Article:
Zacchaeus (Luke 19:1-10)

Submitted by admin on Mon, 2008-07-14 17:47.

Posted in | printer-friendly version »

At public auction, wealthy individuals purchased the right to collect taxes on imports, exports, and goods that merchants transported through a particular region. This meant that the highest bidders received the authorization to collect taxes in a specific territory. They then arranged for subcontractors to collect the taxes in various parts of their region, profiting from the tax receipts that exceeded their bids. The subcontractors would commonly inflate the tax rate and thereby make dishonest gain for themselves. Thus the tax system in the Roman Empire gave rise to many abuses.

Among those living in Jericho when Jesus passed through the city was wealthy Zacchaeus, a chief tax collector. The designation “chief tax collector (architelónes) may mean that he had other tax collectors working under him or that he was the principal tax collector in Jericho and the vicinity. In his position, he had amassed great wealth through dishonest means. (Luke 19:1, 2)

Possibly on the basis of what he had heard about Jesus, Zacchaeus wanted to see him. The manner in which Jesus responded to him suggests that more was involved than mere curiosity. Because of what he had come to know, Zacchaeus appears to have been genuinely drawn to the Son of God. At the time Jesus passed through Jericho, many people surrounded him. Being of short stature, Zacchaeus could not see him. He then ran ahead and climbed a “sycamore” tree growing alongside the road. This likely was a fig-mulberry tree (Ficus sycomorus), an evergreen with branches close to the ground. (Luke 19:3, 4)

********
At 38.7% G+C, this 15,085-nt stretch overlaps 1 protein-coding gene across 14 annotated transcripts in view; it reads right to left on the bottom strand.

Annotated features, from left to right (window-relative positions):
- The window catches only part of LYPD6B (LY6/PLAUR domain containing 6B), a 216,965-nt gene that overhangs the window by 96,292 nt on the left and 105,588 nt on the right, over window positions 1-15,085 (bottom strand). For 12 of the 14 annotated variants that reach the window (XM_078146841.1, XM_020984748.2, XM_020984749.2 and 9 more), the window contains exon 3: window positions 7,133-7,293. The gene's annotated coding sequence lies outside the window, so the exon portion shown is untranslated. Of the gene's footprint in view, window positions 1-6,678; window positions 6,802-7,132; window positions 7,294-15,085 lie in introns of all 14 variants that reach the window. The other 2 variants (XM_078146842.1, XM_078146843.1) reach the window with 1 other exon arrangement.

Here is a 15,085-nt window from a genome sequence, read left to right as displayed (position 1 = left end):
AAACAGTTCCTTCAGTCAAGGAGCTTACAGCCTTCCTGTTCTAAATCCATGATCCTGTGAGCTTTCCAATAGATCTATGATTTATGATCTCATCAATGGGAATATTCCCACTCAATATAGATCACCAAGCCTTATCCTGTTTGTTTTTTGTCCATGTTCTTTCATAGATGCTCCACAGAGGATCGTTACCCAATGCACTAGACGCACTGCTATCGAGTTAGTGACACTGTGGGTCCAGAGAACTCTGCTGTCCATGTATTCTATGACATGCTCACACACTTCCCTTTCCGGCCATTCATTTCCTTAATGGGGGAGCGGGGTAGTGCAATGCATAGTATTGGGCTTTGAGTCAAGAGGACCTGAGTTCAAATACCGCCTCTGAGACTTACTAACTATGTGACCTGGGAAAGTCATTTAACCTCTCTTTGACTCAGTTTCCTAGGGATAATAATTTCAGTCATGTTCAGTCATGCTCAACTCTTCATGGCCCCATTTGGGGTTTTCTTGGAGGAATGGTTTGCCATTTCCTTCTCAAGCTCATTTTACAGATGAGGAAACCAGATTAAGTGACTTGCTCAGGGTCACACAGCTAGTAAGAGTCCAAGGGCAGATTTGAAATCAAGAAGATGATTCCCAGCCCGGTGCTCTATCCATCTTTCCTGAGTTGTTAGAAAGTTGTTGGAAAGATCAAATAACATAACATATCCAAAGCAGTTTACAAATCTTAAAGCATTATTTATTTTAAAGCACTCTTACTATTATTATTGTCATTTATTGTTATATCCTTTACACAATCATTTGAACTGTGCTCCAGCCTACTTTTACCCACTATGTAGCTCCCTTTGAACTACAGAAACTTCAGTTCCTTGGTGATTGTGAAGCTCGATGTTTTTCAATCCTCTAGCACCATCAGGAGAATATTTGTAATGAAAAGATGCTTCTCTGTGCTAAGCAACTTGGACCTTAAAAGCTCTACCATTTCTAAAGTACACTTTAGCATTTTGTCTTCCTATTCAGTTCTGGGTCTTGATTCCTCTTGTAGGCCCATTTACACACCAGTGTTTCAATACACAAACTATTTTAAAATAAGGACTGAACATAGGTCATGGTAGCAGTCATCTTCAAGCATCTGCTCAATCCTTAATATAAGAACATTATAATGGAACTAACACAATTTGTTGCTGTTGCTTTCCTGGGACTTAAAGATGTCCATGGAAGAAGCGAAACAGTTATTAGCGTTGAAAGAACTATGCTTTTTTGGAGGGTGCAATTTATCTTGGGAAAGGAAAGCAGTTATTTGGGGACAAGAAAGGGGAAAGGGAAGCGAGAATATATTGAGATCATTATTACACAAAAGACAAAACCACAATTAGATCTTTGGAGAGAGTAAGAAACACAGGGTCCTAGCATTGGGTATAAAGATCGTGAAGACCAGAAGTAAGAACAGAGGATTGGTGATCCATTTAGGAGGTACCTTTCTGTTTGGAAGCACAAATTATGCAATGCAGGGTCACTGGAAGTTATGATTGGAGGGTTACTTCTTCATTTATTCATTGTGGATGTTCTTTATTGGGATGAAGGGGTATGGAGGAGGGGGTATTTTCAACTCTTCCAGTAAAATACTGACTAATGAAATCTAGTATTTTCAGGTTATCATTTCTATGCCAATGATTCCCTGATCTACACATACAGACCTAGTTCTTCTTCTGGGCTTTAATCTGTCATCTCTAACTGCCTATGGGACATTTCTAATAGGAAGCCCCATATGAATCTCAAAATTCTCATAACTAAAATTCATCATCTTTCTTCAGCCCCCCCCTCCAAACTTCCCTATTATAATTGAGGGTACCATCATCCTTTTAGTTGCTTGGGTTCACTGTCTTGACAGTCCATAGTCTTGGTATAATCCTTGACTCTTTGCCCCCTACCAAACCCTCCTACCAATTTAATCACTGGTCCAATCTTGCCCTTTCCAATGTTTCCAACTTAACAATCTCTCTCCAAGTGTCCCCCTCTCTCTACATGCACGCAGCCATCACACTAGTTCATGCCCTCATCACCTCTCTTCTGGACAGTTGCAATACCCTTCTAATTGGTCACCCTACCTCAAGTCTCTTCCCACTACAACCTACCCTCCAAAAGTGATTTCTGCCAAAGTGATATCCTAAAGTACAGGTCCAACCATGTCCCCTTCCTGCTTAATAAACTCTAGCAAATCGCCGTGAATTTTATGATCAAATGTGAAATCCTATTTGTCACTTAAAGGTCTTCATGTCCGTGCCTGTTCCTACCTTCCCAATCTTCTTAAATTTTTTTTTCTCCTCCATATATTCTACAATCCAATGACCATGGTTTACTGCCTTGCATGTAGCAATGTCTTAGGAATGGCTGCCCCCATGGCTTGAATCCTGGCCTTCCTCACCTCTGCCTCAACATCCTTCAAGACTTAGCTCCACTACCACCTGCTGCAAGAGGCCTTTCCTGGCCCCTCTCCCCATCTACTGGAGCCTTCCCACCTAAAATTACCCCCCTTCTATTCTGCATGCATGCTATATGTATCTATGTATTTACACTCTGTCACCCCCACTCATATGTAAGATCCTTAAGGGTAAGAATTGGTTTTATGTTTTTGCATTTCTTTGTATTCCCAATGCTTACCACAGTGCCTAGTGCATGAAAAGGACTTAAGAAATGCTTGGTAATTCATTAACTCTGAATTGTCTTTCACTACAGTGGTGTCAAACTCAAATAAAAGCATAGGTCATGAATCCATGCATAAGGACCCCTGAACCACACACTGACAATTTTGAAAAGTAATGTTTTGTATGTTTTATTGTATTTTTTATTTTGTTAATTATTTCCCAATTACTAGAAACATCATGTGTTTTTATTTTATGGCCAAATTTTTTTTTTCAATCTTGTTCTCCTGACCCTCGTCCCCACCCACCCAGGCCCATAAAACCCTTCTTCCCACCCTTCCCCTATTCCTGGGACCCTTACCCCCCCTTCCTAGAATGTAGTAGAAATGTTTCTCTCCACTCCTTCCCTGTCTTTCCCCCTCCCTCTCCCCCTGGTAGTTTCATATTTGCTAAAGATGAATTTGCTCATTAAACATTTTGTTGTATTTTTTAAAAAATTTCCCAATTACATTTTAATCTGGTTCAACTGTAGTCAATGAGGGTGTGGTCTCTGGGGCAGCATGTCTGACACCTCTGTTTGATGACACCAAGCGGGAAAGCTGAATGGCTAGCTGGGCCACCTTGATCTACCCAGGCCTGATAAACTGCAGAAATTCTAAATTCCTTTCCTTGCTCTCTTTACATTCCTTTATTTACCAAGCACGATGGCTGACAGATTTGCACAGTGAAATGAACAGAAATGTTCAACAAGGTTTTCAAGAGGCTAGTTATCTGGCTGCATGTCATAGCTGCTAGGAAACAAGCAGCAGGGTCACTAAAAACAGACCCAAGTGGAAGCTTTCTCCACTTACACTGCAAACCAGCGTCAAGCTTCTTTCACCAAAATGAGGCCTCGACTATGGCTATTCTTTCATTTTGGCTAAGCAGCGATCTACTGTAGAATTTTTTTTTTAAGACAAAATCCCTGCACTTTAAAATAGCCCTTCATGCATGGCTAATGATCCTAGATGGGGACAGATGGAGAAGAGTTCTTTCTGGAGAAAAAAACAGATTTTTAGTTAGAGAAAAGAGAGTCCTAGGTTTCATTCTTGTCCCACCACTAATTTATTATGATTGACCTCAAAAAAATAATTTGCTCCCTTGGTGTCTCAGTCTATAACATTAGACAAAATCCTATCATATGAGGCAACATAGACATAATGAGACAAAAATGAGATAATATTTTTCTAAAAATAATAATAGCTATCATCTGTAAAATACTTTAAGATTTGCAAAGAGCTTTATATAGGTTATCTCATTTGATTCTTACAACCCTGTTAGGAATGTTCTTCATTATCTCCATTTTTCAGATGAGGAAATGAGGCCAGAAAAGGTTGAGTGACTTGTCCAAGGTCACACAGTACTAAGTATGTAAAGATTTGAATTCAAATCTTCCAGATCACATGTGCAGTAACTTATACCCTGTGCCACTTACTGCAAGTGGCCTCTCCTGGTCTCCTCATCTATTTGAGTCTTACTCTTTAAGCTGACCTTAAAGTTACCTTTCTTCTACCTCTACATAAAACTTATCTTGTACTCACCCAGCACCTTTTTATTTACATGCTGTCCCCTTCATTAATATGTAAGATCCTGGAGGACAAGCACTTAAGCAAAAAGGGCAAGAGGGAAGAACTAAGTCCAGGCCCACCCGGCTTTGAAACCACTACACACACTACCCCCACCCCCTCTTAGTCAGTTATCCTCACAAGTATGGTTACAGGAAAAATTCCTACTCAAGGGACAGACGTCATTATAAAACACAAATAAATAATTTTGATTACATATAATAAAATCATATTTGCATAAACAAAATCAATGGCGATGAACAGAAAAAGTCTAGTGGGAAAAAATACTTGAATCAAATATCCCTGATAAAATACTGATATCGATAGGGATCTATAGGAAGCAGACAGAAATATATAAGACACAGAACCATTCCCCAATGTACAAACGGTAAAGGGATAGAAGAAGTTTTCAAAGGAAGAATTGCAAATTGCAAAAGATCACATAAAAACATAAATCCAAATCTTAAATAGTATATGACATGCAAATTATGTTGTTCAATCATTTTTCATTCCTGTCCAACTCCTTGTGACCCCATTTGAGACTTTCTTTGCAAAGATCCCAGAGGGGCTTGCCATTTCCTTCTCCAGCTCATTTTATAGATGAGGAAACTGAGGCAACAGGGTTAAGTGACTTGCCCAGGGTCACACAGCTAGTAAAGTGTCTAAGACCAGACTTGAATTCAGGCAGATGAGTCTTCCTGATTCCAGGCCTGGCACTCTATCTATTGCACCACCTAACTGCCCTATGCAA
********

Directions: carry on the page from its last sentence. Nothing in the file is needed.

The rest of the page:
For a wealthy man to climb a tree to see someone would have been something out of the ordinary. Zacchaeus positioned himself where he would be sure to see Jesus, who was about to approach. In his desire, Zacchaeus seems to have been so focused that he did not think about how unusual it might appear to others for him to have climbed a tree.

Jesus saw in Zacchaeus a man who had been drawn to him and who would prove himself to be a genuine disciple. When he came near the tree, Jesus looked up and told him quickly to come down, as he would be staying in his home. Zacchaeus immediately got down and was overjoyed in being able to welcome Jesus as his guest. (Luke 19:5, 6) In the crowd, there were those who began to grumble, finding fault with Jesus’ willingness to enter the home of a “sinner,” a man known for being dishonest. (Luke 19:7)

Zacchaeus, however, revealed himself to be a changed, repentant man, saying to Jesus, “See, half of my possessions, Lord, I am giving to the poor, and whatever I have obtained dishonestly, I am restoring fourfold.” (Luke 19:8; see the Notes section for additional comments.) According to the Mosaic law, he would only have had to make double compensation. (Compare Exodus 22:7.)

Jesus then said, “Today salvation has come to this house, for he [Zacchaeus] also is a son of Abraham.” In view of his determination to use half of his possessions to help needy fellow Israelites and to make restitution for past wrongs, Zacchaeus had brought salvation to his house. He was saved or delivered from his past record of sin, benefiting all who were part of his household. As a true “son of Abraham,” one who demonstrated that he desired to conduct himself like Abraham the man of faith, Zacchaeus would share in all the blessings meant for God’s people. The way in which Jesus responded to him demonstrated that he, the “Son of Man,” had come to seek and save the lost. (Luke 19:9, 10)


Jesus’ compassionate response to Bartimaeus and his companion, miraculously granting them sight, may have been a significant factor in motivating Zacchaeus to want to see Jesus.

In Luke 19:8, the Greek verb that conveys the sense of obtaining dishonestly, extorting, or making false accusations is a form of sykophantéo, which literally means “fig showing.” An ancient view (though unconfirmed) for the origin of the term is that it referred to being denounced for unlawfully exporting figs from Athens.